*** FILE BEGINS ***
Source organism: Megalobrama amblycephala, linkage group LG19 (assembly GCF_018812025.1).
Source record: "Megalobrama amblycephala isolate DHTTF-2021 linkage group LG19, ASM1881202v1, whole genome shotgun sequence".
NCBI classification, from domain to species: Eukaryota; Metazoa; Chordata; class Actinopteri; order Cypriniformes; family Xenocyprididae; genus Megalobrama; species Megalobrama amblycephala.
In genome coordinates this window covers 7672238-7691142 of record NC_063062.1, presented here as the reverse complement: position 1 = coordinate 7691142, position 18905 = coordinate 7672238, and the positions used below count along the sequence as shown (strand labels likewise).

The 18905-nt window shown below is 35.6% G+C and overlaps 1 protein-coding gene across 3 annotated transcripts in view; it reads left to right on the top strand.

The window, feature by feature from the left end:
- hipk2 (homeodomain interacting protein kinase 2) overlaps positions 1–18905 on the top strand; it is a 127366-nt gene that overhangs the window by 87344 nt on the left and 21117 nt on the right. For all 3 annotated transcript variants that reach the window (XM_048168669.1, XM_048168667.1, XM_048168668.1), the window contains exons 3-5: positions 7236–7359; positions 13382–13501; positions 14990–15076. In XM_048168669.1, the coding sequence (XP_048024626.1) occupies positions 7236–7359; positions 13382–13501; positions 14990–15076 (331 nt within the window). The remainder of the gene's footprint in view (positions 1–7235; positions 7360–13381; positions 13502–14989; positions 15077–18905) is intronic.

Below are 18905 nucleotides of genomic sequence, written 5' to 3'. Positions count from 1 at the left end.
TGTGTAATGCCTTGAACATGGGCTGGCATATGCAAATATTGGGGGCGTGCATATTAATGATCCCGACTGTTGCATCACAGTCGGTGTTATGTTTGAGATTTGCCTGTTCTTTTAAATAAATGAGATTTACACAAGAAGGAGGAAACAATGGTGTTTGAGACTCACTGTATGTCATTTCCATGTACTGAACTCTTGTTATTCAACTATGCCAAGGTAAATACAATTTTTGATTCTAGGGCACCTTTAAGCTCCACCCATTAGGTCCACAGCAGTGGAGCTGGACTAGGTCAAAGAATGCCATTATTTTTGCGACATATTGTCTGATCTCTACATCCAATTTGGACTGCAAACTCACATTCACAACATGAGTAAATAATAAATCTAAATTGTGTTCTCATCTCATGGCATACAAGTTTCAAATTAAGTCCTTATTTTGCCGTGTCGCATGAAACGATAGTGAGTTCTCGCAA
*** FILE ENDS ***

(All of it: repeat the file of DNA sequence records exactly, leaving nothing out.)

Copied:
Source organism: Megalobrama amblycephala, linkage group LG19 (assembly GCF_018812025.1).
Source record: "Megalobrama amblycephala isolate DHTTF-2021 linkage group LG19, ASM1881202v1, whole genome shotgun sequence".
NCBI classification, from domain to species: Eukaryota; Metazoa; Chordata; class Actinopteri; order Cypriniformes; family Xenocyprididae; genus Megalobrama; species Megalobrama amblycephala.
In genome coordinates this window covers 7672238-7691142 of record NC_063062.1, presented here as the reverse complement: position 1 = coordinate 7691142, position 18905 = coordinate 7672238, and the positions used below count along the sequence as shown (strand labels likewise).

The 18905-nt window shown below is 35.6% G+C and overlaps 1 protein-coding gene across 3 annotated transcripts in view; it reads left to right on the top strand.

The window, feature by feature from the left end:
- hipk2 (homeodomain interacting protein kinase 2) overlaps positions 1–18905 on the top strand; it is a 127366-nt gene that overhangs the window by 87344 nt on the left and 21117 nt on the right. For all 3 annotated transcript variants that reach the window (XM_048168669.1, XM_048168667.1, XM_048168668.1), the window contains exons 3-5: positions 7236–7359; positions 13382–13501; positions 14990–15076. In XM_048168669.1, the coding sequence (XP_048024626.1) occupies positions 7236–7359; positions 13382–13501; positions 14990–15076 (331 nt within the window). The remainder of the gene's footprint in view (positions 1–7235; positions 7360–13381; positions 13502–14989; positions 15077–18905) is intronic.

Below are 18905 nucleotides of genomic sequence, written 5' to 3'. Positions count from 1 at the left end.
TGTGTAATGCCTTGAACATGGGCTGGCATATGCAAATATTGGGGGCGTGCATATTAATGATCCCGACTGTTGCATCACAGTCGGTGTTATGTTTGAGATTTGCCTGTTCTTTTAAATAAATGAGATTTACACAAGAAGGAGGAAACAATGGTGTTTGAGACTCACTGTATGTCATTTCCATGTACTGAACTCTTGTTATTCAACTATGCCAAGGTAAATACAATTTTTGATTCTAGGGCACCTTTAAGCTCCACCCATTAGGTCCACAGCAGTGGAGCTGGACTAGGTCAAAGAATGCCATTATTTTTGCGACATATTGTCTGATCTCTACATCCAATTTGGACTGCAAACTCACATTCACAACATGAGTAAATAATAAATCTAAATTGTGTTCTCATCTCATGGCATACAAGTTTCAAATTAAGTCCTTATTTTGCCGTGTCGCATGAAACGATAGTGAGTTCTCGCAA